May 2008
Volume 49, Issue 13
Free
ARVO Annual Meeting Abstract  |   May 2008
Is There Shared Genetic Determinant of Narrow Angle and Myopia? The Guangzhou Twin Eye Study
Author Affiliations & Notes
  • M. He
    Zhongshan Ophthalmic Center, Guangzhou, China
    UCL Institute of Ophthalmology, London, United Kingdom
  • Y.-M. Hur
    Chonnam National University, Gwangju, Republic of Korea
  • J. Zhang
    Zhongshan Ophthalmic Center, Guangzhou, China
  • D. Wang
    Zhongshan Ophthalmic Center, Guangzhou, China
  • B. Li
    Zhongshan Ophthalmic Center, Guangzhou, China
  • J. Ge
    Zhongshan Ophthalmic Center, Guangzhou, China
  • Footnotes
    Commercial Relationships  M. He, None; Y. Hur, None; J. Zhang, None; D. Wang, None; B. Li, None; J. Ge, None.
  • Footnotes
    Support  National Natural Science Foundation of China (30772393), the China-Australia NSFC-DEST Special Fund (30371513), the Program for New Century Excellent Talents in University(NCET-06-0720)
Investigative Ophthalmology & Visual Science May 2008, Vol.49, 5427. doi:https://doi.org/
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      M. He, Y.-M. Hur, J. Zhang, D. Wang, B. Li, J. Ge; Is There Shared Genetic Determinant of Narrow Angle and Myopia? The Guangzhou Twin Eye Study. Invest. Ophthalmol. Vis. Sci. 2008;49(13):5427. doi: https://doi.org/.

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      © ARVO (1962-2015); The Authors (2016-present)

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Abstract

Purpose: : Angle-closure and myopia have been traditionally considered as two separate phenotypes with different mechanism and determinants although the anatomical features of these two diseases are closely associated with each other. The purposes of the present study are to determine whether common sets of genes are operating in the angle closure traits and myopia-related traits and to estimate the extent to which common genetic and/of environmental factors influence the relationships

Methods: : The study participants were recruited from the Guangzhou Twin Registry and examined during the 2nd year phenotypic collection. ASOCT and custom software was used to quantify the anterior chamber parameters. Angle opening distance (AOD) at the location 500 µm anterior to scleral spur was selected as the measure of degree of angle width. Anterior chamber depth (ACD) and axial length (AL) were measured using a Zeiss IOLMaster. We computed twin correlations and cross-trait cross-twin correlations for monozygotic (MZ) and dizygotic (DZ) twins and carried out model-fitting analyses using a multivariate Cholesky model. All correlations were corrected for age and sex. The right eye was arbitrarily selected to represent the phenotypic characteristics of the specific individual.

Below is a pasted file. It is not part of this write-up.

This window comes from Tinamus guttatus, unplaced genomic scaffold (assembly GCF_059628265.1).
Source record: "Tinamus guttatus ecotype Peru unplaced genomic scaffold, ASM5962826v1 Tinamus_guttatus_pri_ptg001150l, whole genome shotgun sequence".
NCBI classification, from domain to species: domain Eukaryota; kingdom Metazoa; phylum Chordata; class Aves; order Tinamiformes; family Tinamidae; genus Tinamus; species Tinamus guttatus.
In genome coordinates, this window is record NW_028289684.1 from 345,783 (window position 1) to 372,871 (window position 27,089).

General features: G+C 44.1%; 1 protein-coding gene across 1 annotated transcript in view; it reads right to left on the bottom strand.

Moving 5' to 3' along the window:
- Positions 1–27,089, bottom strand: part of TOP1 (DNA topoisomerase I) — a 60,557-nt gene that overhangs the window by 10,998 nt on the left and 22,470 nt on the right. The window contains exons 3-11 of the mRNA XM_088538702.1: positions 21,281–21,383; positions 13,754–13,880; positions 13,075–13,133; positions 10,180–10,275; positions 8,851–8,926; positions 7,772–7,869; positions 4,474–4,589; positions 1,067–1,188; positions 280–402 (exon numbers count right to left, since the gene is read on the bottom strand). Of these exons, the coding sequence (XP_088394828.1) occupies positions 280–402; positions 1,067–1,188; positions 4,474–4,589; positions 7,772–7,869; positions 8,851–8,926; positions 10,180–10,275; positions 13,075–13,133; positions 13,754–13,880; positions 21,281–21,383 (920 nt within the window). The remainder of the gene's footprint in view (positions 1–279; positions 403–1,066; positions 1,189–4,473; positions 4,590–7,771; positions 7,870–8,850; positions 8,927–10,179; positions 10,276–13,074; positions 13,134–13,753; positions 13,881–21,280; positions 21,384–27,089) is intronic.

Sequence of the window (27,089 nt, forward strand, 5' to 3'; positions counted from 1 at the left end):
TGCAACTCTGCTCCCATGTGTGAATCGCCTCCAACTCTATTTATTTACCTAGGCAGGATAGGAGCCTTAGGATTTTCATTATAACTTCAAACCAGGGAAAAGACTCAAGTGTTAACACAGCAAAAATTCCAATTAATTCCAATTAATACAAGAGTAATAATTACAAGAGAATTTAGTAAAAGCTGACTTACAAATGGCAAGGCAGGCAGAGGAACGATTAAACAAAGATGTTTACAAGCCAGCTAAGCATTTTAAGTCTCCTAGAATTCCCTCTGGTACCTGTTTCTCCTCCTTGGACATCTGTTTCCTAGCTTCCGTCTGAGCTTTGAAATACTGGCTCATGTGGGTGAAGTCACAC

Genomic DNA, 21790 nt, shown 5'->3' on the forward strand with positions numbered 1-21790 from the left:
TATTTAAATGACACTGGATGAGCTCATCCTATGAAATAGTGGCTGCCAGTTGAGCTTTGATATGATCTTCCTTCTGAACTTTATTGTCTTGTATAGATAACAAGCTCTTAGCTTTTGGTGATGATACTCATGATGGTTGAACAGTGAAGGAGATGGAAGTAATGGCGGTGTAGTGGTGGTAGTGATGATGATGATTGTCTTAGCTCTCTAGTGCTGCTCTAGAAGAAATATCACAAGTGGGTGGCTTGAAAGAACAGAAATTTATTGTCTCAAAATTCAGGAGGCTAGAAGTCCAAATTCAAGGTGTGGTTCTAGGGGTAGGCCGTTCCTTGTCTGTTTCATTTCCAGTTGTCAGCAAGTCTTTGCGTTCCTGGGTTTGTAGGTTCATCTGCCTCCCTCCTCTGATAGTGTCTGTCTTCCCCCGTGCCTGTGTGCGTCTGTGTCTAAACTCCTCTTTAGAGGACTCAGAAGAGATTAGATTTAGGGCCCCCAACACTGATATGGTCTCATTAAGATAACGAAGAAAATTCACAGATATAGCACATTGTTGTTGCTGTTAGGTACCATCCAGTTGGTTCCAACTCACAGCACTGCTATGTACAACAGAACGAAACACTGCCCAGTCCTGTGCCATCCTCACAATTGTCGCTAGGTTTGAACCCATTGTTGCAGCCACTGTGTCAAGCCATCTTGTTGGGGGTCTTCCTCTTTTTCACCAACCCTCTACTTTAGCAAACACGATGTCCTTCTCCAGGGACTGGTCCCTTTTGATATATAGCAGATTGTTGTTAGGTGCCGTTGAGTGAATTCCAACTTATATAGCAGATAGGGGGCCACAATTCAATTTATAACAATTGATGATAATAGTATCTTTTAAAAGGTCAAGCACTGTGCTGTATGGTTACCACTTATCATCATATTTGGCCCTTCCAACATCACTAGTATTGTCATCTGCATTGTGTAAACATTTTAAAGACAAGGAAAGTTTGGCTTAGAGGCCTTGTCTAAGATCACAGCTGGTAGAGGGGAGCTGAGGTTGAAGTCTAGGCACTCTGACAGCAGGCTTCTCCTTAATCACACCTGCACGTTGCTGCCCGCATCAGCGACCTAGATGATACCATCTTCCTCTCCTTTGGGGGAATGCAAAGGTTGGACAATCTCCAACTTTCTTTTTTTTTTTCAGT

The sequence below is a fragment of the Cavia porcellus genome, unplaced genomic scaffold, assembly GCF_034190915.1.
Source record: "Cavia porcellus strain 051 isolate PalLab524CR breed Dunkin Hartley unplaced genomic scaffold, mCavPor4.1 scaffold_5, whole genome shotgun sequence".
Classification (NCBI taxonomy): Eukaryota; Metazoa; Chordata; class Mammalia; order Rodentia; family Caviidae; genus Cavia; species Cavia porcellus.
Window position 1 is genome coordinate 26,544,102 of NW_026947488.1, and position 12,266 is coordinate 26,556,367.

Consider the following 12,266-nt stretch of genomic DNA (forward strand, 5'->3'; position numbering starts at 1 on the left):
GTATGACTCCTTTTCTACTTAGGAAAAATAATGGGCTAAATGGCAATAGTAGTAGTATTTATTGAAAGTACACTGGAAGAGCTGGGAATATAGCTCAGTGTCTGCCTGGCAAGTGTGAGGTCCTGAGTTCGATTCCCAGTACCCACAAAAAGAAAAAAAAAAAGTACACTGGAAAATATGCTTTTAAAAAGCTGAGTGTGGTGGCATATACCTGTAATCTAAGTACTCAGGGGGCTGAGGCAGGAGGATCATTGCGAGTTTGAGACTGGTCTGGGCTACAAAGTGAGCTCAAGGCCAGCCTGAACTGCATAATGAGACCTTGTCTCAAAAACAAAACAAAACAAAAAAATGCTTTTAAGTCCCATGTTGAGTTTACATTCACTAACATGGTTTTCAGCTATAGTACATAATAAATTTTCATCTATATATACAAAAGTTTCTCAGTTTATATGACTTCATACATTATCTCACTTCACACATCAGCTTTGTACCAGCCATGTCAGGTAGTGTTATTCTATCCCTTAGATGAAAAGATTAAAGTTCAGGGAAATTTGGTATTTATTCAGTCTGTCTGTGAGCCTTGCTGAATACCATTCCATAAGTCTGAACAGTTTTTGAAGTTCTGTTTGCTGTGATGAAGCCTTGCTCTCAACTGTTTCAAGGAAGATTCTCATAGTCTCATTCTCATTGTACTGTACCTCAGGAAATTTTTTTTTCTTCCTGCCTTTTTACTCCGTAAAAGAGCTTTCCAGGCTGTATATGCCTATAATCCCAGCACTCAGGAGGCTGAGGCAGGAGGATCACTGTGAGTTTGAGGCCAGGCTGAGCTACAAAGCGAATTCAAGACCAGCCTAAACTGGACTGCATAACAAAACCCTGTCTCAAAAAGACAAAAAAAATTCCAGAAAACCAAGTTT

Results: : 918 twins aged 8-16 years were available for analysis, which included 304 MZ and 155 DZ pairs. The phenotypic correlations among AL, ACD, and AOD were high as well as significant, ranging from 0.39 to 0.52. MZ twin correlations were significantly greater than DZ twin correlations for all three phenotypes, suggesting substantial genetic influences. MZ cross-twin cross-trait correlations were all greater than the corresponding DZ correlations, indicating that shared genetic factors play an important role in the covariations among the three phenotypes. When we standardized the Cholesky additive genetic factor loadings, of 80% of heritability for AOD, 17% were shared with the genetic factors that influence AL, 28% were in common with the genetic factors that affect ACD, and the remaining 35% were those genetic factors unique to AOD. Likewise, of 90% of heritability estimate for ACD, 31% were shared with the genetic factors that influence AL and 59% were those genetic factors unique to ACD.

Conclusions: : Genetic covariance for angle closure and myopic related quantitative traits was substantial, suggesting that shared genes may determine the relationships.

Keywords: anterior chamber • myopia • genetics 
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